Cortisone fails to affect levels of islet cell surface antibodies and incidence of diabetes in the BB rat
Summary, in English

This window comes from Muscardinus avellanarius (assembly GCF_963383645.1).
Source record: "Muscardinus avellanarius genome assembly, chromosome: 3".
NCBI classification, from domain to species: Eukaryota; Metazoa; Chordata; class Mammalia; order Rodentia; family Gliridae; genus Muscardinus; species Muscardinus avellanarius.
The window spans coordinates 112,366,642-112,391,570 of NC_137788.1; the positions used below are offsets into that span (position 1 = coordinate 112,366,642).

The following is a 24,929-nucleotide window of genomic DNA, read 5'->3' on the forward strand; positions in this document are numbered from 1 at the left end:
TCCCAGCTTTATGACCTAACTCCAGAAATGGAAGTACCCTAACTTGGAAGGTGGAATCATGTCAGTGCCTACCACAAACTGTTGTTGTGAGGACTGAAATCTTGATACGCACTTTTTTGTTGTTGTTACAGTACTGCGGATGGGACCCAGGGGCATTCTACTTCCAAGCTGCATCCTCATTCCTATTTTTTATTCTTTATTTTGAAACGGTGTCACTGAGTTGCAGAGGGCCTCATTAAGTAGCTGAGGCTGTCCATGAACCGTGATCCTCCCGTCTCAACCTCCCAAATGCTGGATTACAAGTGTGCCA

Cortisone acetate (250 µg/kg·day) was given by im injections to 40 21-day-old diabetes-prone BB rats. The animals were followed longitudinally to determine islet cell surface antibodies (ICSA), as an expression of an abnormal immune reaction against the pancreatic islet cells and plasma glucose to estimate the degree of metabolic control. ICSA were detected 10-150 days before the diagnosis of diabetes. In the cortisone-treated group the diabetic rats showed significantly higher ICSA values compared to the nondiabetic ones, both in frequency of positive tests (P < 0.05) and in mean binding values (P < 0.02). In the control group, no difference in ICSA levels were seen between diabetic and nondiabetic rats. The cortisone regimen also failed to influence the degree of insulitis, commonly associated with diabetes in these rats. These experiments in well defined animals which spontaneously develop diabetes do not support the use of low dose cortisone treatment in attempts to improve or prevent insulin-dependent diabetes in human subjects.